It doesn't matter if we're 55 or 75. We can still approach our senior years with some style and grace. Here are a few suggestions that have occurred to me. Maybe you have others.
First of all, we've already heard all the jokes about colonoscopies, senior moments and midnight bathroom breaks. We're not going to add anything new, so let's just skip on to other things -- topics that don't so indelibly stamp us as an old geezer. Sure, other people may share your health issue and want some information. But let's not dwell on infirmities and disabilities. There must be other things in our lives to talk about-- the books we've read, the movies we've seen, the places we've been, the plans we're making.
Also, let's try not to harbor regrets or grudges. Are you still pining for an old boyfriend, or feeling disappointed because you didn't get into your first-choice college -- or didn't go to college at all? Are you holding a grudge against a colleague who was once promoted over you, or regretting an opportunity you were too dumb to take? There's nothing we can do about it now, so let it go. And we shouldn't feel that we have to keep our old mistakes a deep, dark secret. Talk about them. Share them with friends. Even Frank Sinatra had a few regrets. We might even find humor in what we once thought was an embarrassing or humiliating episode.
The days of office parties, long lunches and business trips with people we don't even like are over. We have no more obligations, except perhaps to your family -- so we shouldn't feel as if we have to accept a dinner invitation from a boring neighbor. We should be able to socialize with people who make us happy. Go where we want to go, as the old song goes, do what we want to do.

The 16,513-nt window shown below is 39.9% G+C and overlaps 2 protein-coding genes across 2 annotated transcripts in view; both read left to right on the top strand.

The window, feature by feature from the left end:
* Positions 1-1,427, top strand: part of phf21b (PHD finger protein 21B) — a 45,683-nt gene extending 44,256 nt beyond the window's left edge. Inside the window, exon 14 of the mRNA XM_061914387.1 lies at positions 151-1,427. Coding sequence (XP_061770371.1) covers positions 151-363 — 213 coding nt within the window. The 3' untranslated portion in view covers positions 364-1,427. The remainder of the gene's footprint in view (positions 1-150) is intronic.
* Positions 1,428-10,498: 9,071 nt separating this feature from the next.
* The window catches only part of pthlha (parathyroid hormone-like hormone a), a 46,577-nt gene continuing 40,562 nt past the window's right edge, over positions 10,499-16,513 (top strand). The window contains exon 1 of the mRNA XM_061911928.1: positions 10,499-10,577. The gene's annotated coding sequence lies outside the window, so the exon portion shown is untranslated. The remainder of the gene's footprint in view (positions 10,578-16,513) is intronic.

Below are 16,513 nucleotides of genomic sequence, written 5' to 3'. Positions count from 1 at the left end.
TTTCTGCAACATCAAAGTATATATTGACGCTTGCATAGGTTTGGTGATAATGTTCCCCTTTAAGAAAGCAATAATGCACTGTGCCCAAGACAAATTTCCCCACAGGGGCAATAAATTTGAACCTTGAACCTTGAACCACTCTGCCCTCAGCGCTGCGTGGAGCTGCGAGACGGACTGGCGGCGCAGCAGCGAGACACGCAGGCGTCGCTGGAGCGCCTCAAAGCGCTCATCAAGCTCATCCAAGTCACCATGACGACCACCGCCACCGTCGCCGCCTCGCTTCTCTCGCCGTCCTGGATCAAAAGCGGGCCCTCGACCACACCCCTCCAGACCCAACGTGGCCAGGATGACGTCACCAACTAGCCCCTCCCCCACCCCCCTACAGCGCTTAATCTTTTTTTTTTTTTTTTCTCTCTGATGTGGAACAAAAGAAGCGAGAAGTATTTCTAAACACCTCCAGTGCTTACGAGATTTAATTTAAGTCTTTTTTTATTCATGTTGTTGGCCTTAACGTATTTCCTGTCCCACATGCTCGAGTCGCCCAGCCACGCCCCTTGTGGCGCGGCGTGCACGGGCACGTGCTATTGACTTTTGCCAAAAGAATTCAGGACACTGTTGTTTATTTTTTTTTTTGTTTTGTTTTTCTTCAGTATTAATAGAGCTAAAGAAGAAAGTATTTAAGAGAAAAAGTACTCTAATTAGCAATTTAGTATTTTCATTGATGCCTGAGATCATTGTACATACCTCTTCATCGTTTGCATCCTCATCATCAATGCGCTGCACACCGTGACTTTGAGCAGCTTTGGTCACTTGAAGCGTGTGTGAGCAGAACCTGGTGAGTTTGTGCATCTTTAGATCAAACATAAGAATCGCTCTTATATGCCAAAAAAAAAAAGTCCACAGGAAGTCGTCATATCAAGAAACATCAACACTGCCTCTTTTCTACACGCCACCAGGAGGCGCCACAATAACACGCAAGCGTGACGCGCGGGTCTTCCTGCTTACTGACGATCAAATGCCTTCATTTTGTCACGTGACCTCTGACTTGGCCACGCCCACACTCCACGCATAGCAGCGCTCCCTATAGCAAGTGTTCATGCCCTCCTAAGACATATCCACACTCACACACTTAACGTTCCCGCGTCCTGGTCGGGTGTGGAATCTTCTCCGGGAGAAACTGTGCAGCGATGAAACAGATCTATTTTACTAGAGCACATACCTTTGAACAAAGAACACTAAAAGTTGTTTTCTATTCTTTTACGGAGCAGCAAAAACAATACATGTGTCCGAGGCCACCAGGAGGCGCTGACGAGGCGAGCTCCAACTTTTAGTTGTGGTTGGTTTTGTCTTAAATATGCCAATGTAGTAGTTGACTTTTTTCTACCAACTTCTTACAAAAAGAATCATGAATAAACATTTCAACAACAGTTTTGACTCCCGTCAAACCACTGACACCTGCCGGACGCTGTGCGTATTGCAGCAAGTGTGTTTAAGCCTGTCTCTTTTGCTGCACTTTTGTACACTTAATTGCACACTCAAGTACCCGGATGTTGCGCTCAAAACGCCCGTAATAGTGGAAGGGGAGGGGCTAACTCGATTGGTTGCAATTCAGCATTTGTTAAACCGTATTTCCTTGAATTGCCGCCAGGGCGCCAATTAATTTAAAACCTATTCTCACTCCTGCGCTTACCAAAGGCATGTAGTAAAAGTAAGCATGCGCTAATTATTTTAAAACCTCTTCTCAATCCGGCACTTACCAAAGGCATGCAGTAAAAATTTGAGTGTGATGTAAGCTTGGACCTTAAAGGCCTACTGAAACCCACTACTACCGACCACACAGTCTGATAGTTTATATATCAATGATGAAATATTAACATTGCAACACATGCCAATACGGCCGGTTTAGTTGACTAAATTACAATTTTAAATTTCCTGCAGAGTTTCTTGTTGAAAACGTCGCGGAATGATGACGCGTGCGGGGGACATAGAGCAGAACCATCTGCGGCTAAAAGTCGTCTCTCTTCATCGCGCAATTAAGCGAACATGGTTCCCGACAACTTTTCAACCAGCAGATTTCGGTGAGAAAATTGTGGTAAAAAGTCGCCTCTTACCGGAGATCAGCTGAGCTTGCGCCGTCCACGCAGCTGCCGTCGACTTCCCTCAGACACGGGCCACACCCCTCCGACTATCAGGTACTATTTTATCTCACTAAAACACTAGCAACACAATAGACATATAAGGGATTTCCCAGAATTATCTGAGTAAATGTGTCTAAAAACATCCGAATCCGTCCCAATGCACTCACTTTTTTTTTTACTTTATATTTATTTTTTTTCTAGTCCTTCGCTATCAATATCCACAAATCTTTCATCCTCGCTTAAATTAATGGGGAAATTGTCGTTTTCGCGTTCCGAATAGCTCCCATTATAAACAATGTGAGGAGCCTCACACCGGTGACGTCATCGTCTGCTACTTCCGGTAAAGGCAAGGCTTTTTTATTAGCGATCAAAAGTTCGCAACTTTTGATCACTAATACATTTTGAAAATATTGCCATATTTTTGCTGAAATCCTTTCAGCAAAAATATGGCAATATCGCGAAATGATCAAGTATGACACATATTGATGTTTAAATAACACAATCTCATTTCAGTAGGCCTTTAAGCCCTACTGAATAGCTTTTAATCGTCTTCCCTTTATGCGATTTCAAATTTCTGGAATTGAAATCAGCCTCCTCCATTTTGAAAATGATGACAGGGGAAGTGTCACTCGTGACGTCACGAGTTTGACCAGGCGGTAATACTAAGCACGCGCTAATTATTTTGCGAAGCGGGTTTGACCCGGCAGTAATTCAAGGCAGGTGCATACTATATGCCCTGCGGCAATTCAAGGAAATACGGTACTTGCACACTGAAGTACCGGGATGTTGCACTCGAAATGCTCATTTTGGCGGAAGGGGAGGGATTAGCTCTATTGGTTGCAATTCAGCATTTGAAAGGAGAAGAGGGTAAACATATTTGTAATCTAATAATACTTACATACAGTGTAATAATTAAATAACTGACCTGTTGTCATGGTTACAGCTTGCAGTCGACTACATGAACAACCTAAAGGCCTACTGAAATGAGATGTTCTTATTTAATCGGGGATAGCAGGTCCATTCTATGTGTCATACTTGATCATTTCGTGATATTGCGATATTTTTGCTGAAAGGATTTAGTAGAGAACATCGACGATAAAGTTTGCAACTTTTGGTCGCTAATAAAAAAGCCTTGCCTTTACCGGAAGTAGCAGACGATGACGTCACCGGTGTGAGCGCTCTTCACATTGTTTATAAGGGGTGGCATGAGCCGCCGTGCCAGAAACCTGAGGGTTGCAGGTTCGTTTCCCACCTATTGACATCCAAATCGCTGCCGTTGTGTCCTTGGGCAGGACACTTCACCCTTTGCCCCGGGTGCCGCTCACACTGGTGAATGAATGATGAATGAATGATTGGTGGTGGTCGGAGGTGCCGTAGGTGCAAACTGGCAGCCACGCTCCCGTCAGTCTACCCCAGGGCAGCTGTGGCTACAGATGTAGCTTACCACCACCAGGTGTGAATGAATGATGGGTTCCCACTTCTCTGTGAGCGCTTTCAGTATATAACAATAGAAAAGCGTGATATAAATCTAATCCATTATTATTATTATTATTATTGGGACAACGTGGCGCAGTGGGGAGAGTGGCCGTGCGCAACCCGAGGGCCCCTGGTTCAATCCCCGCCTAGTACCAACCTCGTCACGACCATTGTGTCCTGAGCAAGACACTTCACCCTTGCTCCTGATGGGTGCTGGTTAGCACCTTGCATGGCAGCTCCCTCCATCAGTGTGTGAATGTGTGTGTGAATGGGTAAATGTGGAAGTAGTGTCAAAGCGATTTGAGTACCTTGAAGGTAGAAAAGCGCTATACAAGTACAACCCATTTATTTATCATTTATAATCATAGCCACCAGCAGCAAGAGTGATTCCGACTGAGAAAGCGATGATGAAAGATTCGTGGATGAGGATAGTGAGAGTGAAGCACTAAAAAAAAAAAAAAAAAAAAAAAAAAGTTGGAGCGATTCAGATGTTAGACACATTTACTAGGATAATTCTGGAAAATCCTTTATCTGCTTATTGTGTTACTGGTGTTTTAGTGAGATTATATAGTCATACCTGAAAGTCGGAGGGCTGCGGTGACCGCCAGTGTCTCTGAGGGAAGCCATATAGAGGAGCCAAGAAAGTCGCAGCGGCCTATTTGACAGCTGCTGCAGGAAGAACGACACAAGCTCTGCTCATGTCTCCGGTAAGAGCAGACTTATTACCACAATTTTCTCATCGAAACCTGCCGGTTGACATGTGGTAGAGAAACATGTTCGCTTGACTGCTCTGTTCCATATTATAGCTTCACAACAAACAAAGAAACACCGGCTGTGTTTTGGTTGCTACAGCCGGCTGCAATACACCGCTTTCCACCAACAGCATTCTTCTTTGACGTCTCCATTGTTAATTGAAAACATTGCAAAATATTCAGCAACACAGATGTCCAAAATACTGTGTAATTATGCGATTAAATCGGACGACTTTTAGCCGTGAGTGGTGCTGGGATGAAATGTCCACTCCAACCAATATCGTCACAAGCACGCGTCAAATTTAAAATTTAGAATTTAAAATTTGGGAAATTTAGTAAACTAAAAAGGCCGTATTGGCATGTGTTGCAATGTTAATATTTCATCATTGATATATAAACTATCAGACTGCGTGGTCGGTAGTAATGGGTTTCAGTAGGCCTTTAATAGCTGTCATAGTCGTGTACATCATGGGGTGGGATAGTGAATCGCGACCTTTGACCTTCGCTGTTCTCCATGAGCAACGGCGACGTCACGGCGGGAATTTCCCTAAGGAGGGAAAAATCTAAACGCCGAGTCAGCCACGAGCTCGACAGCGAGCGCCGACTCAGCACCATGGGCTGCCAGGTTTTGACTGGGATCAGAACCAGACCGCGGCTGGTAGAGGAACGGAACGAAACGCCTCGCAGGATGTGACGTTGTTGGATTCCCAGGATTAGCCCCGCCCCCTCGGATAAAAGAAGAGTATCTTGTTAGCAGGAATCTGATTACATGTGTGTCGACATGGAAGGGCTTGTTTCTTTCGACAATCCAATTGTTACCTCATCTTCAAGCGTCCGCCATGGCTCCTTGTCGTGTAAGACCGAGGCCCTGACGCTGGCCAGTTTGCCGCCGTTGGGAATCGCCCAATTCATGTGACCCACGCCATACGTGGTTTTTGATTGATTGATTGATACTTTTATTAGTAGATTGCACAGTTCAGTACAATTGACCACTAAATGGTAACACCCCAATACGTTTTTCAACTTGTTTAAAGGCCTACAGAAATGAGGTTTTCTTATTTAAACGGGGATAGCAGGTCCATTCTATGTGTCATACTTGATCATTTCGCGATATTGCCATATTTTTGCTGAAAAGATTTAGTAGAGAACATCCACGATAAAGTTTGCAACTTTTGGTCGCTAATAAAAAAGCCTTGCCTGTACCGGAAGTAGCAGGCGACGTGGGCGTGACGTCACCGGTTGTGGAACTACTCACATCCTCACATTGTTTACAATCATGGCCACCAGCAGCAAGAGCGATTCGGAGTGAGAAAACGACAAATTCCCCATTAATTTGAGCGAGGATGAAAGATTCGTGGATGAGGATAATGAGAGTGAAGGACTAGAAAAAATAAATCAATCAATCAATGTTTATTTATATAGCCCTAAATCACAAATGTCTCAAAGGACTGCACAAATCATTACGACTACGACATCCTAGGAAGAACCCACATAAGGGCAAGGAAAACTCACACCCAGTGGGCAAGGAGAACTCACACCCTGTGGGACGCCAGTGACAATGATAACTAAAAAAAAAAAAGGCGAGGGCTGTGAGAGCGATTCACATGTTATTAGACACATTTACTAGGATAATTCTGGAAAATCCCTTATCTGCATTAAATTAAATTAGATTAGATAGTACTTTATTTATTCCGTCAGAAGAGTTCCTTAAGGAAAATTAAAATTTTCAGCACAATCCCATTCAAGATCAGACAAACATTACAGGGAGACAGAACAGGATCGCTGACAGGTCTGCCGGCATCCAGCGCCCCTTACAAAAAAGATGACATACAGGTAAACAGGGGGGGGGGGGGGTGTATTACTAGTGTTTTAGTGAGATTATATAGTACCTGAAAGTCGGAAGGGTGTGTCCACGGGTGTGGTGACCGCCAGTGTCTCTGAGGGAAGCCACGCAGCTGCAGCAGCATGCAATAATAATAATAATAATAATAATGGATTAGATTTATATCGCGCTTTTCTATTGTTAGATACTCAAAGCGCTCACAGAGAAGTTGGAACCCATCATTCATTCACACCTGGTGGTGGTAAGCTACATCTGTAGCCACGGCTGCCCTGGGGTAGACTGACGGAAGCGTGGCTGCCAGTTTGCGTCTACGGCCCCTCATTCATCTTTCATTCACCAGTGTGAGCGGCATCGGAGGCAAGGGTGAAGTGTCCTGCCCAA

Along the same lines, we often read retirement advice urging us to stay productive, chalk up more achievements. That's great, if you're motivated in that direction. But many of us feel we've been doing that for 40 years -- and now we want to kick back and enjoy life. What's the point of retiring if you have to get up early, rush off someplace where you might not want to go, and then stumble home at night tired and exhausted and stressed out? Some retirees only want to sit around the kitchen table and read the newspaper, then lie around the backyard an watch the clouds drift by. There's nothing wrong with that!
Our days of trying to impress others, trying to keep up with the Joneses, should be long gone by now. If you want to start an exercise program, or a diet, or zen meditation, do it because you want to, not because a friend or neighbor is pressuring you into it. There are lots of reasons to eat right, exercise regularly and challenge your mind. But we should do it only if it makes us feel better, not because we think we'll fit in better. In other words, be yourself. If you want to let your hair go gray, who cares? If you don't want to wear a tie anymore . . . hey, there's no dress code for retirement!
Finally, in retirement I think we should all be able to look ourselves in the mirror -- and like what we see. When we were young we might have wanted to look like a movie star or an NFL quarterback. But now, guess what? You're not a movie star. You're not a quarterback. So we can finally become comfortable looking like ourselves. That's not to say we shouldn't try to look our best -- but it's our best, not someone else's idea of what looks acceptable. A few lines on the face give us character. Age spots show maturity. Gray hair proves we've got some gravitas.
You should listen to me. Because all I've got is gravitas!